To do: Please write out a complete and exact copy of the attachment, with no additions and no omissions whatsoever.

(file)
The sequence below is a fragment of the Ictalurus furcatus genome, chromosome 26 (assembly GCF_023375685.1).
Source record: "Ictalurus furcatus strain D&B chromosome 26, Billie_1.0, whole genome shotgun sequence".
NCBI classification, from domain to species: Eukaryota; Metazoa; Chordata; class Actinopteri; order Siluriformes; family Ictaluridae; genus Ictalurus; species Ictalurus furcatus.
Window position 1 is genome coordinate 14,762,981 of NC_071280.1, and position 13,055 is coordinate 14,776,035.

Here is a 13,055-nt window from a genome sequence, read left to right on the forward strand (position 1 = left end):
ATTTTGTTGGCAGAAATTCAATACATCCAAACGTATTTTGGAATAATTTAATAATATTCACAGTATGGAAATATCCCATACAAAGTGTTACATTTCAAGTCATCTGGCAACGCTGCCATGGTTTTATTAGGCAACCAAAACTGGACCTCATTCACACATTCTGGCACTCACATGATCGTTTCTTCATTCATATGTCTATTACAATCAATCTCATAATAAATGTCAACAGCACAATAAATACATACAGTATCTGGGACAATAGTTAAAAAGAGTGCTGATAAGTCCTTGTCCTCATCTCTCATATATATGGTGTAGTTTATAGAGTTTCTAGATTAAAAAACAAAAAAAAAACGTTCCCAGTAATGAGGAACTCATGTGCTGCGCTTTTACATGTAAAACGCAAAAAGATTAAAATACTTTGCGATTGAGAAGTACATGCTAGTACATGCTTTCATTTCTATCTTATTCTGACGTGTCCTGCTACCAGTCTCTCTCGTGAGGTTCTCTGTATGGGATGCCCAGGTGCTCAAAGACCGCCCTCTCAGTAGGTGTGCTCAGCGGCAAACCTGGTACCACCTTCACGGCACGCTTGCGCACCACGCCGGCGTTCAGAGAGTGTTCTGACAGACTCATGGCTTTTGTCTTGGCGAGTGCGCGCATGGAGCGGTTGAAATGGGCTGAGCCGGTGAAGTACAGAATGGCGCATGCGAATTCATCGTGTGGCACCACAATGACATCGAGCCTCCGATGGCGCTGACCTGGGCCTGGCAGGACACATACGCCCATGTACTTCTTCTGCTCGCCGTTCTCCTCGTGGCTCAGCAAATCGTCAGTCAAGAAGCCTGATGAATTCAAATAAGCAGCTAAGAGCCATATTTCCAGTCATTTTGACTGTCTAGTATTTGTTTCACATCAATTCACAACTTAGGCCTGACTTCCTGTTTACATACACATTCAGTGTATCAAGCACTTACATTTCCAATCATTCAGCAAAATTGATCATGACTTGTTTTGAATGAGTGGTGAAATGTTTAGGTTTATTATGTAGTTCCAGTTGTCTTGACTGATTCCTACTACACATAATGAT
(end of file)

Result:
The sequence below is a fragment of the Ictalurus furcatus genome, chromosome 26 (assembly GCF_023375685.1).
Source record: "Ictalurus furcatus strain D&B chromosome 26, Billie_1.0, whole genome shotgun sequence".
NCBI classification, from domain to species: Eukaryota; Metazoa; Chordata; class Actinopteri; order Siluriformes; family Ictaluridae; genus Ictalurus; species Ictalurus furcatus.
Window position 1 is genome coordinate 14,762,981 of NC_071280.1, and position 13,055 is coordinate 14,776,035.

Here is a 13,055-nt window from a genome sequence, read left to right on the forward strand (position 1 = left end):
ATTTTGTTGGCAGAAATTCAATACATCCAAACGTATTTTGGAATAATTTAATAATATTCACAGTATGGAAATATCCCATACAAAGTGTTACATTTCAAGTCATCTGGCAACGCTGCCATGGTTTTATTAGGCAACCAAAACTGGACCTCATTCACACATTCTGGCACTCACATGATCGTTTCTTCATTCATATGTCTATTACAATCAATCTCATAATAAATGTCAACAGCACAATAAATACATACAGTATCTGGGACAATAGTTAAAAAGAGTGCTGATAAGTCCTTGTCCTCATCTCTCATATATATGGTGTAGTTTATAGAGTTTCTAGATTAAAAAACAAAAAAAAAACGTTCCCAGTAATGAGGAACTCATGTGCTGCGCTTTTACATGTAAAACGCAAAAAGATTAAAATACTTTGCGATTGAGAAGTACATGCTAGTACATGCTTTCATTTCTATCTTATTCTGACGTGTCCTGCTACCAGTCTCTCTCGTGAGGTTCTCTGTATGGGATGCCCAGGTGCTCAAAGACCGCCCTCTCAGTAGGTGTGCTCAGCGGCAAACCTGGTACCACCTTCACGGCACGCTTGCGCACCACGCCGGCGTTCAGAGAGTGTTCTGACAGACTCATGGCTTTTGTCTTGGCGAGTGCGCGCATGGAGCGGTTGAAATGGGCTGAGCCGGTGAAGTACAGAATGGCGCATGCGAATTCATCGTGTGGCACCACAATGACATCGAGCCTCCGATGGCGCTGACCTGGGCCTGGCAGGACACATACGCCCATGTACTTCTTCTGCTCGCCGTTCTCCTCGTGGCTCAGCAAATCGTCAGTCAAGAAGCCTGATGAATTCAAATAAGCAGCTAAGAGCCATATTTCCAGTCATTTTGACTGTCTAGTATTTGTTTCACATCAATTCACAACTTAGGCCTGACTTCCTGTTTACATACACATTCAGTGTATCAAGCACTTACATTTCCAATCATTCAGCAAAATTGATCATGACTTGTTTTGAATGAGTGGTGAAATGTTTAGGTTTATTATGTAGTTCCAGTTGTCTTGACTGATTCCTACTACACATAATGAT